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  • Writer's pictureAngeline

Will they? Can they? How ready are your skakeholders?

Illustration by Angeline Veeneman, licensed under a Creative Commons Attribution-NonCommercial 4.0 International License.

In my last post, I talked about the things that can go wrong on IT projects. But of course, when it comes down to it, it’s people that make or break projects. Projects are first and foremost about change, about getting someone from one place to another. And the journey is rarely easy, because often people don’t know how to get there, whilst others don’t want to get there at all.

As a Project Manager, it’s essential you have clarity on what type of change culture you’re going to be working with. In some cases, the organisation might be very aware of its own ability to take on change, but that’s not always the case, and it’s important you find out early. Classic employee engagement and performance management theories are useful in providing a way to look at your overall project stakeholders, and helping you map the different groups they fall in. Whilst I am always wary of trying to put people in boxes (or quadrants for that matter), I find that trying to look at both motivation and ability provides a sense of what you’re facing and a great pointer at devising the right change approach for the project. I don’t think the assessment needs to be too complicated, but it has to be good enough to give you confidence that you are heading in the right direction, and that you will be able to stay on course.

Typically, you will find that project stakeholders (which is a wide range of people ranging all the way from your sponsor to you end users) will align for a given project with one of the following groups:

The champions

There are usually not that many people who both have a top level of motivation and skills, but the good news is that you don’t need many of them. When it comes to projects, the people who have the desire for change, as well as the ability to take that change and make it their own make great champions: they’re your advocates, the people who have the credibility to convince others that the destination is worth the journey, and the ones who support you in getting the right decisions made.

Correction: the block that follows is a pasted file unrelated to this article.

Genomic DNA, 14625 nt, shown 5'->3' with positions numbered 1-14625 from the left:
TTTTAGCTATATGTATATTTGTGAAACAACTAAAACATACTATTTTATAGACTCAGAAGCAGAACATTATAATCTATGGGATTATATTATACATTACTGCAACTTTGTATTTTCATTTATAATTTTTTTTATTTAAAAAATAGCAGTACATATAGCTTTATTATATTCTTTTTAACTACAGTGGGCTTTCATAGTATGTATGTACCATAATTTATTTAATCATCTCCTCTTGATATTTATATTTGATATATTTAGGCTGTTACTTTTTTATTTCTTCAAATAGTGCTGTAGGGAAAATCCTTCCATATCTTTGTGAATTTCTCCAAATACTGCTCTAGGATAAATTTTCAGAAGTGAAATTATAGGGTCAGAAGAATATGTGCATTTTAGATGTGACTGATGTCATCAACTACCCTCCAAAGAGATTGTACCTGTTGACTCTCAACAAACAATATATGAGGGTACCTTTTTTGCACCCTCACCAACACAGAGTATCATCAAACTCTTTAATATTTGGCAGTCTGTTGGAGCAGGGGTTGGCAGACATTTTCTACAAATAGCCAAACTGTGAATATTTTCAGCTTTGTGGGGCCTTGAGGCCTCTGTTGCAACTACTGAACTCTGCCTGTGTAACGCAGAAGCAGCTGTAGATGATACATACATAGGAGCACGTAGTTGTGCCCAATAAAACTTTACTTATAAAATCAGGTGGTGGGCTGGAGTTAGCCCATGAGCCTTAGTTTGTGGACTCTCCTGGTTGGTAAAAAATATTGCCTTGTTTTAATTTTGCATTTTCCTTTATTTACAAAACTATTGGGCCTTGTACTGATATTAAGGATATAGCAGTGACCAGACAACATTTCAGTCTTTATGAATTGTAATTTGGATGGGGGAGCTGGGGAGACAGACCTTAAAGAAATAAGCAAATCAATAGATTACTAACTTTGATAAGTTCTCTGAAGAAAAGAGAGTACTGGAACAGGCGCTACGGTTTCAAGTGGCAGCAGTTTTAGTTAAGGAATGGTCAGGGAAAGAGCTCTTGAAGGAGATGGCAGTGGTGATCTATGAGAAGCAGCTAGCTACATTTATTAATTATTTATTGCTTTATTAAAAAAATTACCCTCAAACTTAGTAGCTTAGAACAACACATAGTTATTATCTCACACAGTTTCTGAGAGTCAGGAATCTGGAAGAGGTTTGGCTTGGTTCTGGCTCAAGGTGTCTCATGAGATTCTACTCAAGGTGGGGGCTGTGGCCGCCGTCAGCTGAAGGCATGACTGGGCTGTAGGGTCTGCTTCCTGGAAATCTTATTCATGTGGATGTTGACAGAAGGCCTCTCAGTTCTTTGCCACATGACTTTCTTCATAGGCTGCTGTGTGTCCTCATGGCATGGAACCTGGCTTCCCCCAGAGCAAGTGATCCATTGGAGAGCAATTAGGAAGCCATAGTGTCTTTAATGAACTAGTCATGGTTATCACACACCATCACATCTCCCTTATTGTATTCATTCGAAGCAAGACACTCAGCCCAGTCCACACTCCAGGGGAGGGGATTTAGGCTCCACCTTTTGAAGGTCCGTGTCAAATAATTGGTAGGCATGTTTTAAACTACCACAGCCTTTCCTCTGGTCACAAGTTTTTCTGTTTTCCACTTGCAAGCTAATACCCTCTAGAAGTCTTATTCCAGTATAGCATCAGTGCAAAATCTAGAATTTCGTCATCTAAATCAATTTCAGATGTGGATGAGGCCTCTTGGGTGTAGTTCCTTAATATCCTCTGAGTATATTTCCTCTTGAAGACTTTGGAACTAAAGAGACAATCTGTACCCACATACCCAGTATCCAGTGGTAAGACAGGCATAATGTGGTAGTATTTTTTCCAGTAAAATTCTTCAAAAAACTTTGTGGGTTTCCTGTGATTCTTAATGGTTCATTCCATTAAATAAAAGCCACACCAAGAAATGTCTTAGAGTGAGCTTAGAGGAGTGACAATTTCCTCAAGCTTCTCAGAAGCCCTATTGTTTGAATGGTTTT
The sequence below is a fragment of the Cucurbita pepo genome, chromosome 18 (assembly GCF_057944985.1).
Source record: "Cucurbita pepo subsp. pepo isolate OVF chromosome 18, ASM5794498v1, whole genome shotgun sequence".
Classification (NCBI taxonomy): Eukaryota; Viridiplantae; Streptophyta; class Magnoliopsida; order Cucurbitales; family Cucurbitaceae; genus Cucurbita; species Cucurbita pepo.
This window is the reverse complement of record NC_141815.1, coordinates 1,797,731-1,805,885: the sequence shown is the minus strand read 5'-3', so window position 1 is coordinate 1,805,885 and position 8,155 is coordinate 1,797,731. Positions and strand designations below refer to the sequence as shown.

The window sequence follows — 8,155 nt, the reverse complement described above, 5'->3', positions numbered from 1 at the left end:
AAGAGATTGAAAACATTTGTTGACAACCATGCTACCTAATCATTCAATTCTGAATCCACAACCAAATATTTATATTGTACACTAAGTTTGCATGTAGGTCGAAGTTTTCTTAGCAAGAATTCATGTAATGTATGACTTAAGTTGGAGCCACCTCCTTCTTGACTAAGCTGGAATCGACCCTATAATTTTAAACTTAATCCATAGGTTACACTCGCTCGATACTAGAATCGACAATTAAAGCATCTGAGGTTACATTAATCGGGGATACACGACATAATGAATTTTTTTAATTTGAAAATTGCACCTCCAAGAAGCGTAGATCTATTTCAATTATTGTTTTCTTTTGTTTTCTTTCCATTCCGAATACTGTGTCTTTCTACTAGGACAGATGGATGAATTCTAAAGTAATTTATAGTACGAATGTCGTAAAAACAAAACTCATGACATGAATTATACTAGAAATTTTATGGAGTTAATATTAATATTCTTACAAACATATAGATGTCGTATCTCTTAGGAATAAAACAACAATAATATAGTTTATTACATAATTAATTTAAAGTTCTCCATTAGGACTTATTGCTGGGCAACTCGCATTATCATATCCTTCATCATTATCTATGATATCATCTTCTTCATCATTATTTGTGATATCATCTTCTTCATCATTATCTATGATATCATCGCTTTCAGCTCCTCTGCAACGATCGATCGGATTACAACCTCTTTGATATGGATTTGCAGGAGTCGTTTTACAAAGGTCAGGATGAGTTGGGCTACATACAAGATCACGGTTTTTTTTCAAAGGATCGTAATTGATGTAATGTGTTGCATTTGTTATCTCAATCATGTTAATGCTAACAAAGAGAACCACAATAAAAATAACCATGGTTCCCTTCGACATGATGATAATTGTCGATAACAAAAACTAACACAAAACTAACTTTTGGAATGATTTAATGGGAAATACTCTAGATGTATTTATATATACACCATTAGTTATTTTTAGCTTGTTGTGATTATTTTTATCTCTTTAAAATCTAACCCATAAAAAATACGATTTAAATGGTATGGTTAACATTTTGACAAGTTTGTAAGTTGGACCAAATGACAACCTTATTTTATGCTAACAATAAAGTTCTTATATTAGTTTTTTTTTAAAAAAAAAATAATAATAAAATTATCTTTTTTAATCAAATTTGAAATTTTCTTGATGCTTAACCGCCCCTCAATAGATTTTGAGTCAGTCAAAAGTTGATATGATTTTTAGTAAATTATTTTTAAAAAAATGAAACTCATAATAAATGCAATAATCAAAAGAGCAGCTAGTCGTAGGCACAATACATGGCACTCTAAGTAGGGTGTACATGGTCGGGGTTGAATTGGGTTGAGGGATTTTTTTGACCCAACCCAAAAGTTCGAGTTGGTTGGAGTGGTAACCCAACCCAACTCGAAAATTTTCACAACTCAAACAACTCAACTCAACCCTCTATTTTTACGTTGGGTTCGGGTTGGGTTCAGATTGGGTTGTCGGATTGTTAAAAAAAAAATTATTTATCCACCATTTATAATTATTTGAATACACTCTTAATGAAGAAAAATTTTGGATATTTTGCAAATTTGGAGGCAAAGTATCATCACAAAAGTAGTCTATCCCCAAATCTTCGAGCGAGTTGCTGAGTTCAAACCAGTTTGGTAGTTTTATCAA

The question you need to answer: how do I empower my champions to advocate for, and realise, success?

The apprentices

They want the change, they’re willing to take it on and do what it takes to get there, but they need help. They may not have the ability to go through the change by themselves, but with the right support and guidance (things like focused training, a pace of change that’s adapted to them and solid on-going communications), they can become true supporters and adopters (and some of them even turn into champions).

The question you need to answer: how do I help them acquire new skills whilst capitalising on their good will?

The challengers

They’re the ones who have the skills (or at least the ability to easily acquire them), but are reluctant to take on the change. I prefer looking at them as challengers rather than opponents to change: their resistance can go from being simply cautious to actively opposing to it, but most of the time, they have a good reason (at least from their own perspective). You need to tap into what is going to give them a way to see positive value in changing, and how they can contribute (since they have the skills) to making the project a success.

The question you need to answer: how do I find out what’s in it for them, and how do I give that to them?

The depleters

There is almost always one energy depleter (sometimes more) within a wide group of stakeholders. They don’t want to change and they don’t have the skills for it, and trying to convert them can take a huge amount of effort and energy. There are two options when it comes to depleters: ignore them (but be prepared to manage the negative impact they will create) or pour energy into it. Which way you go will be down to the power and influence the depleter has on your project.

The question you need to answer: how do I fulfil both their motivation and their need to close their skills gap? (and if the change culture is dominated by depleters, the question you need to ask is: is this project worth doing?).

When it comes to defining your change approach, you don’t have to devise individual change management strategies for each stakeholder, but you need to understand which stakeholders are where and how that’s going to impact your likelihood of success. You can then adopt the right approach from the start and adapt it as your project, and your stakeholders, evolve.


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